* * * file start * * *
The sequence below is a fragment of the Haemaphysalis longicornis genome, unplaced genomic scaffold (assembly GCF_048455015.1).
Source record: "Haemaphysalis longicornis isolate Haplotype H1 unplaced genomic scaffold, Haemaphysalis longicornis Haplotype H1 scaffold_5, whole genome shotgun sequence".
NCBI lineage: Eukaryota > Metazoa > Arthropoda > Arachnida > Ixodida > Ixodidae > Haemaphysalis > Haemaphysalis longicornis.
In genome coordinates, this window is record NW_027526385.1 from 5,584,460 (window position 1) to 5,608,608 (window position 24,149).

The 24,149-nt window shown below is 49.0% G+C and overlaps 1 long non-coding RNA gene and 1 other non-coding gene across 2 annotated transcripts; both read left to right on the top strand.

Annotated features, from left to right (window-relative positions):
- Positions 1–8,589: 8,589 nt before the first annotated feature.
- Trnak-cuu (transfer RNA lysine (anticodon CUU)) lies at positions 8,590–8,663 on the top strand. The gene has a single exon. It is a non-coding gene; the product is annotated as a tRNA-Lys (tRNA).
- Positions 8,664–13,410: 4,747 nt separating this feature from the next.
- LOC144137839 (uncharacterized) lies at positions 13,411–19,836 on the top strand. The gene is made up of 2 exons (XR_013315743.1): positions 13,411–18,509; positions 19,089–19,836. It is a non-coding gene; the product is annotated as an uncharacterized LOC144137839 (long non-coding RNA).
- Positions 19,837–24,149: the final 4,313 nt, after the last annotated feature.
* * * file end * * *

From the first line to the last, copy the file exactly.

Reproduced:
The sequence below is a fragment of the Haemaphysalis longicornis genome, unplaced genomic scaffold (assembly GCF_048455015.1).
Source record: "Haemaphysalis longicornis isolate Haplotype H1 unplaced genomic scaffold, Haemaphysalis longicornis Haplotype H1 scaffold_5, whole genome shotgun sequence".
NCBI lineage: Eukaryota > Metazoa > Arthropoda > Arachnida > Ixodida > Ixodidae > Haemaphysalis > Haemaphysalis longicornis.
In genome coordinates, this window is record NW_027526385.1 from 5,584,460 (window position 1) to 5,608,608 (window position 24,149).

The 24,149-nt window shown below is 49.0% G+C and overlaps 1 long non-coding RNA gene and 1 other non-coding gene across 2 annotated transcripts; both read left to right on the top strand.

Annotated features, from left to right (window-relative positions):
- Positions 1–8,589: 8,589 nt before the first annotated feature.
- Trnak-cuu (transfer RNA lysine (anticodon CUU)) lies at positions 8,590–8,663 on the top strand. The gene has a single exon. It is a non-coding gene; the product is annotated as a tRNA-Lys (tRNA).
- Positions 8,664–13,410: 4,747 nt separating this feature from the next.
- LOC144137839 (uncharacterized) lies at positions 13,411–19,836 on the top strand. The gene is made up of 2 exons (XR_013315743.1): positions 13,411–18,509; positions 19,089–19,836. It is a non-coding gene; the product is annotated as an uncharacterized LOC144137839 (long non-coding RNA).
- Positions 19,837–24,149: the final 4,313 nt, after the last annotated feature.